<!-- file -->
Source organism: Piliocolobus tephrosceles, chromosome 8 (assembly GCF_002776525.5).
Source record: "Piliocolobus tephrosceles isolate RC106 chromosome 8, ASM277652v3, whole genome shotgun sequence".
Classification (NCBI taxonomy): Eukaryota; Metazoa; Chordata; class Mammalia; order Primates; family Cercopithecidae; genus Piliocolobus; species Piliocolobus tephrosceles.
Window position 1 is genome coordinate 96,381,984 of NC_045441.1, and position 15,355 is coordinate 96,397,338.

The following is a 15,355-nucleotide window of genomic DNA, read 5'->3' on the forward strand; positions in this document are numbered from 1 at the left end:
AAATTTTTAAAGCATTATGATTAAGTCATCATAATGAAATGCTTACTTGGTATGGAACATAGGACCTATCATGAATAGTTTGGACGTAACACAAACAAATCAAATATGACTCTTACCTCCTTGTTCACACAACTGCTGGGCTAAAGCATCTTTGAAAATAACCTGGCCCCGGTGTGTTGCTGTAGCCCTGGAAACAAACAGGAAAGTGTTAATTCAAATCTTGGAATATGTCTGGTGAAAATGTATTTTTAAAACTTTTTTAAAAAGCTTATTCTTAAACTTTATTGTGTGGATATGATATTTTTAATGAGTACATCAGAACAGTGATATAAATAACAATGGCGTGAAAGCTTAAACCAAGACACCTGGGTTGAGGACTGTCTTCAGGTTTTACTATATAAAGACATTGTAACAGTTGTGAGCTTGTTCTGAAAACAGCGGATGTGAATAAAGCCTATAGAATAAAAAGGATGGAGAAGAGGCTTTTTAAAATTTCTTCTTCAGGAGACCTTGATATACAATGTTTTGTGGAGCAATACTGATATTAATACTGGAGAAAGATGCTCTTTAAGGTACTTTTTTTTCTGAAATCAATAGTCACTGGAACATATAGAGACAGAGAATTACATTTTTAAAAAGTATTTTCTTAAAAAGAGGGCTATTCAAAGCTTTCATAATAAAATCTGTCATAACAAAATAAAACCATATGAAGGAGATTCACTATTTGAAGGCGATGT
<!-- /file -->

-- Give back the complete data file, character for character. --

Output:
Source organism: Piliocolobus tephrosceles, chromosome 8 (assembly GCF_002776525.5).
Source record: "Piliocolobus tephrosceles isolate RC106 chromosome 8, ASM277652v3, whole genome shotgun sequence".
Classification (NCBI taxonomy): Eukaryota; Metazoa; Chordata; class Mammalia; order Primates; family Cercopithecidae; genus Piliocolobus; species Piliocolobus tephrosceles.
Window position 1 is genome coordinate 96,381,984 of NC_045441.1, and position 15,355 is coordinate 96,397,338.

The following is a 15,355-nucleotide window of genomic DNA, read 5'->3' on the forward strand; positions in this document are numbered from 1 at the left end:
AAATTTTTAAAGCATTATGATTAAGTCATCATAATGAAATGCTTACTTGGTATGGAACATAGGACCTATCATGAATAGTTTGGACGTAACACAAACAAATCAAATATGACTCTTACCTCCTTGTTCACACAACTGCTGGGCTAAAGCATCTTTGAAAATAACCTGGCCCCGGTGTGTTGCTGTAGCCCTGGAAACAAACAGGAAAGTGTTAATTCAAATCTTGGAATATGTCTGGTGAAAATGTATTTTTAAAACTTTTTTAAAAAGCTTATTCTTAAACTTTATTGTGTGGATATGATATTTTTAATGAGTACATCAGAACAGTGATATAAATAACAATGGCGTGAAAGCTTAAACCAAGACACCTGGGTTGAGGACTGTCTTCAGGTTTTACTATATAAAGACATTGTAACAGTTGTGAGCTTGTTCTGAAAACAGCGGATGTGAATAAAGCCTATAGAATAAAAAGGATGGAGAAGAGGCTTTTTAAAATTTCTTCTTCAGGAGACCTTGATATACAATGTTTTGTGGAGCAATACTGATATTAATACTGGAGAAAGATGCTCTTTAAGGTACTTTTTTTTCTGAAATCAATAGTCACTGGAACATATAGAGACAGAGAATTACATTTTTAAAAAGTATTTTCTTAAAAAGAGGGCTATTCAAAGCTTTCATAATAAAATCTGTCATAACAAAATAAAACCATATGAAGGAGATTCACTATTTGAAGGCGATGT